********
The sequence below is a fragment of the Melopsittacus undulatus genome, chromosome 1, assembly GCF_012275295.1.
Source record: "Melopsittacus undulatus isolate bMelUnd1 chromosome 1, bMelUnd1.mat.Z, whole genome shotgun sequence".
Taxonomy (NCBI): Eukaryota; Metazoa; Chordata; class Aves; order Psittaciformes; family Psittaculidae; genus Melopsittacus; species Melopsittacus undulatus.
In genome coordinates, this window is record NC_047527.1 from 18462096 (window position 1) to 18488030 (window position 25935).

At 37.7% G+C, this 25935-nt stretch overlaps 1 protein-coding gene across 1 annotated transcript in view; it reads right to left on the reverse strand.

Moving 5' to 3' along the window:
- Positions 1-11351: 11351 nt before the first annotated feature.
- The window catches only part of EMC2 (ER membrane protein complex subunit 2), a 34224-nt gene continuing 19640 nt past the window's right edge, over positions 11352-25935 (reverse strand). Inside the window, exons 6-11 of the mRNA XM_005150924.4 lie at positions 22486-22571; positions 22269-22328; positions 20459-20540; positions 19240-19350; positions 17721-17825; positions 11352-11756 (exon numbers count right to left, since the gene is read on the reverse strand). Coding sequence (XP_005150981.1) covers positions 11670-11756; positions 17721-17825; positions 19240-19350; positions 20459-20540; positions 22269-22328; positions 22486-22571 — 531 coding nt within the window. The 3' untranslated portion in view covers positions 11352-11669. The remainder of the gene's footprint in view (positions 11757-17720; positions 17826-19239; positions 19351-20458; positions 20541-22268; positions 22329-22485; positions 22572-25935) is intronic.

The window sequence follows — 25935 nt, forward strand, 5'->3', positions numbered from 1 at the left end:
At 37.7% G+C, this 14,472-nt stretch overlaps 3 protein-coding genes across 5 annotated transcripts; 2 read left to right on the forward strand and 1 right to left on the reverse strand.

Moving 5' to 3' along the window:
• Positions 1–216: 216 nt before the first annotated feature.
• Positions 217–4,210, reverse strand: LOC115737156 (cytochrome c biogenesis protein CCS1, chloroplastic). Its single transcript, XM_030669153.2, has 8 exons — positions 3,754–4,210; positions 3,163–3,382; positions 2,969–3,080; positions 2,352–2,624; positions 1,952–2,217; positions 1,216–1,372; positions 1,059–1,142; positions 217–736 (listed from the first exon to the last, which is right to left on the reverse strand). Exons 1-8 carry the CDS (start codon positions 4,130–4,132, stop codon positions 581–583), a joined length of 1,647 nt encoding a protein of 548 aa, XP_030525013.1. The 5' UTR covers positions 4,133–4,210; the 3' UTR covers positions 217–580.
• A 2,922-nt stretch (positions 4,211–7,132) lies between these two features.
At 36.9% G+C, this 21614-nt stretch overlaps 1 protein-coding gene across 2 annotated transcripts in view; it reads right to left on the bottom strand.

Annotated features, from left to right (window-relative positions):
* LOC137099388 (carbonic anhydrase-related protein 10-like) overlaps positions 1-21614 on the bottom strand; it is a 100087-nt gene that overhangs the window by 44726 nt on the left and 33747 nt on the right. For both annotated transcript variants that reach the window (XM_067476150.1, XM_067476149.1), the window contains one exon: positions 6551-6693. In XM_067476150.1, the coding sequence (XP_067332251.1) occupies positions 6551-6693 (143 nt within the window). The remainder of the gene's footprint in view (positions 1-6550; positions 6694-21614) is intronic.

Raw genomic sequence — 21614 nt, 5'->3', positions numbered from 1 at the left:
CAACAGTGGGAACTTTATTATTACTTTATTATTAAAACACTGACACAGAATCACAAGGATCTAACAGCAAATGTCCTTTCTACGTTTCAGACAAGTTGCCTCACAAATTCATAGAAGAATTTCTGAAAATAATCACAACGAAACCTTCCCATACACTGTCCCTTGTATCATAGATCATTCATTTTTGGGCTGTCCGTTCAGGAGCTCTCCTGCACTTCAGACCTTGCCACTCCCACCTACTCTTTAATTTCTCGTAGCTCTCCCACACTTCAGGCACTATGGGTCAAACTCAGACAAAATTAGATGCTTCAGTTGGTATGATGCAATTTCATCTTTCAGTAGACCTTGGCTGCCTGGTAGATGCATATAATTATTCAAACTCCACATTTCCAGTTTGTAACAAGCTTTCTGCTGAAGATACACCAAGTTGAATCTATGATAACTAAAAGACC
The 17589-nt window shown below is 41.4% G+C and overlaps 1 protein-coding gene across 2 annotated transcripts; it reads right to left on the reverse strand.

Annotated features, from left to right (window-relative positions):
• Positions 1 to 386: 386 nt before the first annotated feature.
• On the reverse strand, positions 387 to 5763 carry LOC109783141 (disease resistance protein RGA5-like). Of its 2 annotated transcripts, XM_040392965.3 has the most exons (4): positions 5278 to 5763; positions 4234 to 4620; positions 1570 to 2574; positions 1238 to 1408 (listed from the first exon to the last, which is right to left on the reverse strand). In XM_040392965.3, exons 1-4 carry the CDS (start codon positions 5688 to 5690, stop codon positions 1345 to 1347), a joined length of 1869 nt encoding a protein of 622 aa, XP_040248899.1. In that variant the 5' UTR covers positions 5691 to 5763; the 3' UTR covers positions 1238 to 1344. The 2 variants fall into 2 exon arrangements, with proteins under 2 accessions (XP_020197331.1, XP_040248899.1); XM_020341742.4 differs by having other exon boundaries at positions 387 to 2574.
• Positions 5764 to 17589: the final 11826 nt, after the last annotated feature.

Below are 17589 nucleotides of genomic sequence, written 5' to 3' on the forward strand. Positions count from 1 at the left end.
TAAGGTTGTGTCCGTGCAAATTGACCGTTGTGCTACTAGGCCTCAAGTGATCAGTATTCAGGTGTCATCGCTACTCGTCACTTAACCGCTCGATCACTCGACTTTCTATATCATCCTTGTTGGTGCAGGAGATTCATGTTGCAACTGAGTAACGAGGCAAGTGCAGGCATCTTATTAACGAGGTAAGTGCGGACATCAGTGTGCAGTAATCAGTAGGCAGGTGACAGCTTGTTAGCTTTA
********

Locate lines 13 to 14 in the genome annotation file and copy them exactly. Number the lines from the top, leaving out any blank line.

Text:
• Positions 217–4,210, reverse strand: LOC115737156 (cytochrome c biogenesis protein CCS1, chloroplastic). Its single transcript, XM_030669153.2, has 8 exons — positions 3,754–4,210; positions 3,163–3,382; positions 2,969–3,080; positions 2,352–2,624; positions 1,952–2,217; positions 1,216–1,372; positions 1,059–1,142; positions 217–736 (listed from the first exon to the last, which is right to left on the reverse strand). Exons 1-8 carry the CDS (start codon positions 4,130–4,132, stop codon positions 581–583), a joined length of 1,647 nt encoding a protein of 548 aa, XP_030525013.1. The 5' UTR covers positions 4,133–4,210; the 3' UTR covers positions 217–580.
• A 2,922-nt stretch (positions 4,211–7,132) lies between these two features.